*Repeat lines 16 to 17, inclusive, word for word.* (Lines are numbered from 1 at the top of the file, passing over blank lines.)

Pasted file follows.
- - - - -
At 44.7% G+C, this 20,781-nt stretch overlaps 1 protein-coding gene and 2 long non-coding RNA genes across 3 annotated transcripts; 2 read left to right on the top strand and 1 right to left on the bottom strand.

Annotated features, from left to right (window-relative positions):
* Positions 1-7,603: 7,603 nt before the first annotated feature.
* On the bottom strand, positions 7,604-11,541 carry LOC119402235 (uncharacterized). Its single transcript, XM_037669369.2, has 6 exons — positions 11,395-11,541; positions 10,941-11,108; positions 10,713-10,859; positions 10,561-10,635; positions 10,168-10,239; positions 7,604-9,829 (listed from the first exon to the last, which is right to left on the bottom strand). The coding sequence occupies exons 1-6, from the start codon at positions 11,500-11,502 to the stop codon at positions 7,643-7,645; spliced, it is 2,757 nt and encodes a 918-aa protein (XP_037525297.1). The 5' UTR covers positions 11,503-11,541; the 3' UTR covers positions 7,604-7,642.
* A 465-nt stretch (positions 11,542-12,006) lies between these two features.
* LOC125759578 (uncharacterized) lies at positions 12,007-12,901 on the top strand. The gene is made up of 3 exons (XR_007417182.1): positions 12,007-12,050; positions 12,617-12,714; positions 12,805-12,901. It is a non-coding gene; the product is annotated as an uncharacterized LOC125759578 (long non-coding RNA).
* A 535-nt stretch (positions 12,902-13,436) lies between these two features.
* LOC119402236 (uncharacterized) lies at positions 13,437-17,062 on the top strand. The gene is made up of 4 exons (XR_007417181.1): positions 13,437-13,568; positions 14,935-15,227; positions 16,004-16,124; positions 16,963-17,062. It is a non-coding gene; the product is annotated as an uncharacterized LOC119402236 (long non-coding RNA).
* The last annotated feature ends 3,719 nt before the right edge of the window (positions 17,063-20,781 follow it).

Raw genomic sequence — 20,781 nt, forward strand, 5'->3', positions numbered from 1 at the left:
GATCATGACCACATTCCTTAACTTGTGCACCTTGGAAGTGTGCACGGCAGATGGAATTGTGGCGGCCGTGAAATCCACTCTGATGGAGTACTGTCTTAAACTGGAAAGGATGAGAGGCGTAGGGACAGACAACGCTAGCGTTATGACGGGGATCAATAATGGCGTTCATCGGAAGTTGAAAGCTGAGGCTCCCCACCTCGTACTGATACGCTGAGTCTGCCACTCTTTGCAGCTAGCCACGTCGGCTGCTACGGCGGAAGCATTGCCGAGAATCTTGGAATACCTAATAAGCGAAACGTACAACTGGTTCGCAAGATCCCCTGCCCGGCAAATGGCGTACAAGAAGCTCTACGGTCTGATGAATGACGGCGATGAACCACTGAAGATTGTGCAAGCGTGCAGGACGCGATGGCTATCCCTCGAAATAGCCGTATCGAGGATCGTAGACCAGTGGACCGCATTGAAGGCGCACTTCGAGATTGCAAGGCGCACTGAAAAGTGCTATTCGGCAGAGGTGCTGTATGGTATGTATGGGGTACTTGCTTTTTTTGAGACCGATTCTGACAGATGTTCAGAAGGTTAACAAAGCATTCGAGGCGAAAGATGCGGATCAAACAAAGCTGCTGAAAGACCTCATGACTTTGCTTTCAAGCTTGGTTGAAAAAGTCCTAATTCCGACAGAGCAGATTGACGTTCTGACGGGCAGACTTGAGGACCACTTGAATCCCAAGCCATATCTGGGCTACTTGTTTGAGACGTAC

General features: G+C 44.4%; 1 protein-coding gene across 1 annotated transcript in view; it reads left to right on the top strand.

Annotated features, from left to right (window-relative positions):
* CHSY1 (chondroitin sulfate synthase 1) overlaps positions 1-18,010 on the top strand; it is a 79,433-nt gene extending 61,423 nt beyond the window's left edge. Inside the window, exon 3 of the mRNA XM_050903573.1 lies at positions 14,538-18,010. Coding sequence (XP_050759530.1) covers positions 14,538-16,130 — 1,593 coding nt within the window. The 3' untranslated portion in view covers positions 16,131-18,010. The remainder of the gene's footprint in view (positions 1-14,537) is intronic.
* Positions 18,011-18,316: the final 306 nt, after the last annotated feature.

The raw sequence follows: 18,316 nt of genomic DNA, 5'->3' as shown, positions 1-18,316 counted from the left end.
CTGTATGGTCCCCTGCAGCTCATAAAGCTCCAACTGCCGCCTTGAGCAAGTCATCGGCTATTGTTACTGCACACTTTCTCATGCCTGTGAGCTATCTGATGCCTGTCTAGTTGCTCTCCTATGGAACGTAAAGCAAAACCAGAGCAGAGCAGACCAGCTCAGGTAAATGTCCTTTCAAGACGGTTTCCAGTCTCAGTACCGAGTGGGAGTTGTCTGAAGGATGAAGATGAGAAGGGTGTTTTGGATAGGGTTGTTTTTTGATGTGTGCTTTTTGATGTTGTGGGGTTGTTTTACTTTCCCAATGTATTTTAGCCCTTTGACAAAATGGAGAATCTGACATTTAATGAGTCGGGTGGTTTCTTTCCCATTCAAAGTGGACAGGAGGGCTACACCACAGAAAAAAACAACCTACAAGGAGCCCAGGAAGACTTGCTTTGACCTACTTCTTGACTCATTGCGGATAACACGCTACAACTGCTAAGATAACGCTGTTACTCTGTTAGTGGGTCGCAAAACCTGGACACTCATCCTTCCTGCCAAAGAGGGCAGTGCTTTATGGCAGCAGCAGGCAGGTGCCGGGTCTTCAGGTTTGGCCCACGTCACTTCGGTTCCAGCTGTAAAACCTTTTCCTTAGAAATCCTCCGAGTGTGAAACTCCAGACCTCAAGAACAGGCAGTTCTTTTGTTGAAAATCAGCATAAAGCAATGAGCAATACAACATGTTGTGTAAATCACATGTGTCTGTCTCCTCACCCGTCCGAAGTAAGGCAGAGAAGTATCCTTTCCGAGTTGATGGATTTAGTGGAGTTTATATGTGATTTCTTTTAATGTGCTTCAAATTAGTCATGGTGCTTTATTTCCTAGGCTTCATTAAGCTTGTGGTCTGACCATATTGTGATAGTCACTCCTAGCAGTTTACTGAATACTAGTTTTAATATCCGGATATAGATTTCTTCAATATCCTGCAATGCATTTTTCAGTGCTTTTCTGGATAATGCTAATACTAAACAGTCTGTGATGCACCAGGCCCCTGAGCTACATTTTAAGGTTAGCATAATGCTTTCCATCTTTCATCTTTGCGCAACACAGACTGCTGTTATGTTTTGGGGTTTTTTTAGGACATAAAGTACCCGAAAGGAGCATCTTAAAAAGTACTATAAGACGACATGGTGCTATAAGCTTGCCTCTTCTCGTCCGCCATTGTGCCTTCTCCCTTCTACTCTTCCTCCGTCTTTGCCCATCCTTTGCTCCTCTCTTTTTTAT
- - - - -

The raw sequence follows: 18,316 nt of genomic DNA, 5'->3' as shown, positions 1-18,316 counted from the left end.
CTGTATGGTCCCCTGCAGCTCATAAAGCTCCAACTGCCGCCTTGAGCAAGTCATCGGCTATTGTTACTGCACACTTTCTCATGCCTGTGAGCTATCTGATGCCTGTCTAGTTGCTCTCCTATGGAACGTAAAGCAAAACCAGAGCAGAGCAGACCAGCTCAGGTAAATGTCCTTTCAAGACGGTTTCCAGTCTCAGTACCGAGTGGGAGTTGTCTGAAGGATGAAGATGAGAAGGGTGTTTTGGATAGGGTTGTTTTTTGATGTGTGCTTTTTGATGTTGTGGGGTTGTTTTACTTTCCCAATGTATTTTAGCCCTTTGACAAAATGGAGAATCTGACATTTAATGAGTCGGGTGGTTTCTTTCCCATTCAAAGTGGACAGGAGGGCTACACCACAGAAAAAAACAACCTACAAGGAGCCCAGGAAGACTTGCTTTGACCTACTTCTTGACTCATTGCGGATAACACGCTACAACTGCTAAGATAACGCTGTTACTCTGTTAGTGGGTCGCAAAACCTGGACACTCATCCTTCCTGCCAAAGAGGGCAGTGCTTTATGGCAGCAGCAGGCAGGTGCCGGGTCTTCAGGTTTGGCCCACGTCACTTCGGTTCCAGCTGTAAAACCTTTTCCTTAGAAATCCTCCGAGTGTGAAACTCCAGACCTCAAGAACAGGCAGTTCTTTTGTTGAAAATCAGCATAAAGCAATGAGCAATACAACATGTTGTGTAAATCACATGTGTCTGTCTCCTCACCCGTCCGAAGTAAGGCAGAGAAGTATCCTTTCCGAGTTGATGGATTTAGTGGAGTTTATATGTGATTTCTTTTAATGTGCTTCAAATTAGTCATGGTGCTTTATTTCCTAGGCTTCATTAAGCTTGTGGTCTGACCATATTGTGATAGTCACTCCTAGCAGTTTACTGAATACTAGTTTTAATATCCGGATATAGATTTCTTCAATATCCTGCAATGCATTTTTCAGTGCTTTTCTGGATAATGCTAATACTAAACAGTCTGTGATGCACCAGGCCCCTGAGCTACATTTTAAGGTTAGCATAATGCTTTCCATCTTTCATCTTTGCGCAACACAGACTGCTGTTATGTTTTGGGGTTTTTTTAGGACATAAAGTACCCGAAAGGAGCATCTTAAAAAGTACTATAAGACGACATGGTGCTATAAGCTTGCCTCTTCTCGTCCGCCATTGTGCCTTCTCCCTTCTACTCTTCCTCCGTCTTTGCCCATCCTTTGCTCCTCTCTTTTTTAT